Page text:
The e-ROSA project seeks to build a shared vision of a future sustainable e-infrastructure for research and education in agriculture in order to promote Open Science in this field and as such contribute to addressing related societal challenges. In order to achieve this goal, e-ROSA’s first objective is to bring together the relevant scientific communities and stakeholders and engage them in the process of coelaboration of an ambitious, practical roadmap that provides the basis for the design and implementation of such an e-infrastructure in the years to come.
This website highlights the results of a bibliometric analysis conducted at a global scale in order to identify key scientists and associated research performing organisations (e.g. public research institutes, universities, Research & Development departments of private companies) that work in the field of agricultural data sources and services. If you have any comment or feedback on the bibliometric study, please use the online form.
You can access and play with the graphs:
- Evolution of the number of publications between 2005 and 2015
- Map of most publishing countries between 2005 and 2015
- Network of country collaborations
- Network of institutional collaborations (+10 publications)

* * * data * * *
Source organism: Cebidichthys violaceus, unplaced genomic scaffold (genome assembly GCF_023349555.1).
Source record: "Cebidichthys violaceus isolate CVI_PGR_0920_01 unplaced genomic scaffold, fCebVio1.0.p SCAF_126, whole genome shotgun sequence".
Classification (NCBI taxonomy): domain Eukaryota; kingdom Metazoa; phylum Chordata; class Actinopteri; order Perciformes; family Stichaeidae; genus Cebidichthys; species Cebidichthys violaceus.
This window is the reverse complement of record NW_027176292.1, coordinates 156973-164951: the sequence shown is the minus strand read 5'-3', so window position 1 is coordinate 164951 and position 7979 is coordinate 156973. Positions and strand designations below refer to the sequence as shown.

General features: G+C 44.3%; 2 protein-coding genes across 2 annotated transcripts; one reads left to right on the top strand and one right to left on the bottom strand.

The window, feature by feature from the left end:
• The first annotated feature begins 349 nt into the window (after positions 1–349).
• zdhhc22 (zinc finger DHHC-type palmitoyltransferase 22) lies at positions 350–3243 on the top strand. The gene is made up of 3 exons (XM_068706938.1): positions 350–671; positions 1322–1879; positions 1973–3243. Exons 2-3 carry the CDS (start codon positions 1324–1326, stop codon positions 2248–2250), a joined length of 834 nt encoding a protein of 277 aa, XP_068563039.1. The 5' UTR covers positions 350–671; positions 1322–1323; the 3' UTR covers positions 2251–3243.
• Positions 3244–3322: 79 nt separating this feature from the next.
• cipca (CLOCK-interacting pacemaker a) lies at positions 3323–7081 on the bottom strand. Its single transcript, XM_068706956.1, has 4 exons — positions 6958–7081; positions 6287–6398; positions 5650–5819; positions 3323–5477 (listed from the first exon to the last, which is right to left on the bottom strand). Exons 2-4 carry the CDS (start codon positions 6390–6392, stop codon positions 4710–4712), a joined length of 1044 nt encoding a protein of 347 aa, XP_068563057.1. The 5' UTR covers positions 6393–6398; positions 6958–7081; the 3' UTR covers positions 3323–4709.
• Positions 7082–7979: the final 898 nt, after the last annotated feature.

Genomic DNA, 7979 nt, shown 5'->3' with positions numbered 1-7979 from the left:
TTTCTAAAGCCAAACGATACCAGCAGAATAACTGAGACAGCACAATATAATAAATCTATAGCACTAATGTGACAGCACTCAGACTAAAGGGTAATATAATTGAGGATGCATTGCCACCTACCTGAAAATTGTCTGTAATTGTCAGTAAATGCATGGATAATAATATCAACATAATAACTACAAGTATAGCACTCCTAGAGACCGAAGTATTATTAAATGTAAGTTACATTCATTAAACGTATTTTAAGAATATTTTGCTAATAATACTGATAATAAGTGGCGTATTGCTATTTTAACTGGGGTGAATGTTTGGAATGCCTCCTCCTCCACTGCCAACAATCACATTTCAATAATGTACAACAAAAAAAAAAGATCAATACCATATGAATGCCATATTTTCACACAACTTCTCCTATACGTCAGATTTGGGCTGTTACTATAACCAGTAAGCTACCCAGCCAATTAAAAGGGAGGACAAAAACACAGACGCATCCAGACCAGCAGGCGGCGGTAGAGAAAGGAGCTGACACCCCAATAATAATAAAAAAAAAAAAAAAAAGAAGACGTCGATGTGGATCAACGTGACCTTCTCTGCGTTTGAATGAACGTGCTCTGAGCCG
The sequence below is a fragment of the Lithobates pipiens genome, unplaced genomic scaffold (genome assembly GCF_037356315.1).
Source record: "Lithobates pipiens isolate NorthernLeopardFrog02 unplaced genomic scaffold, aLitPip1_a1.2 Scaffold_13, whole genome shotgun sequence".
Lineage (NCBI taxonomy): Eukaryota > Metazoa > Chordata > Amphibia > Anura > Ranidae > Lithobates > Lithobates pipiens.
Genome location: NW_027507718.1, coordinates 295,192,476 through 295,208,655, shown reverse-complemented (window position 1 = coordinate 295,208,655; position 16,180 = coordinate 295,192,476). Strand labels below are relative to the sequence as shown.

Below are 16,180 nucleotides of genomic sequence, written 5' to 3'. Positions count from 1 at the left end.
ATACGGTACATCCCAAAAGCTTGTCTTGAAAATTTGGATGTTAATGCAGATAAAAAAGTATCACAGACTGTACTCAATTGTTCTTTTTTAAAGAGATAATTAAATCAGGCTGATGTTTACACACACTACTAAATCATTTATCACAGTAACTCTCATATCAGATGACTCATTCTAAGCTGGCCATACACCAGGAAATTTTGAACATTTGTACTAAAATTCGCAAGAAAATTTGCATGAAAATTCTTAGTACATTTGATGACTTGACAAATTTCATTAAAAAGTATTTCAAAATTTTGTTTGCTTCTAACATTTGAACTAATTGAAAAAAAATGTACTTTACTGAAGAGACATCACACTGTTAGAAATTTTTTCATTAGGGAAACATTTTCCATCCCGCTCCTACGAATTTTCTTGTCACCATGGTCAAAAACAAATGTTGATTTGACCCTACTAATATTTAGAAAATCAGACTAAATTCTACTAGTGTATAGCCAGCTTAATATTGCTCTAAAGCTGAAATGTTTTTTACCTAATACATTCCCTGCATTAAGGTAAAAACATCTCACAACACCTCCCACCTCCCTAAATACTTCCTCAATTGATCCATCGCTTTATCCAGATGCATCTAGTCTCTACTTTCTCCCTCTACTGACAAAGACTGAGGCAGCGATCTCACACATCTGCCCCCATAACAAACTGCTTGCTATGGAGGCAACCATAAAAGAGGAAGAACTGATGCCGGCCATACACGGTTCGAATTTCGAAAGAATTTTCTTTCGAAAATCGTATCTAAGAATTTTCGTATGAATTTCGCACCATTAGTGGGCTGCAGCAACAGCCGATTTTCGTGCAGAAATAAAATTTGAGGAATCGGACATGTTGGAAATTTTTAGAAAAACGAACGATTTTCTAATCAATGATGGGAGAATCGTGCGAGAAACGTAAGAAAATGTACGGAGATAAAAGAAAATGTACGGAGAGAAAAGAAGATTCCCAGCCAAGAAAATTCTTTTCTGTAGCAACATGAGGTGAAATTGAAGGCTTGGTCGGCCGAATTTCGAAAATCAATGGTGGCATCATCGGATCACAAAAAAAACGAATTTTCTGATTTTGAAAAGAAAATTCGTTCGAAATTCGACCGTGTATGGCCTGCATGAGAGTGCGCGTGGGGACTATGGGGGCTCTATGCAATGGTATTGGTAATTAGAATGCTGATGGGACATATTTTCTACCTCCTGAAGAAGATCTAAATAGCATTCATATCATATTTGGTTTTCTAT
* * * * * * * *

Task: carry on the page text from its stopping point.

- Network of keywords relating to data - Link
A mechanism for identifying bandings in large "zero-one" N-dimensional data sets, using a sampling technique, is presented. The challenge of identifying bandings in data is the large number of potential permutations that need to be considered. To circumvent this a banding score mechanism is proposed that avoids the need to consider large numbers of permutations. This has been incorporated into a proposed banded pattern mining algorithm, the Exact ND Banded Pattern Mining (END BPM) algorithm. Although this operates well on reasonably sized datasets, there is still a challenge with respect to large N-dimensional data sets that cannot be held in primary storage. To this end a sampling technique is also proposed. The approach is fully described and evaluated using the GB cattle movement database, a "real life" database that records all movements of cattle in GB.
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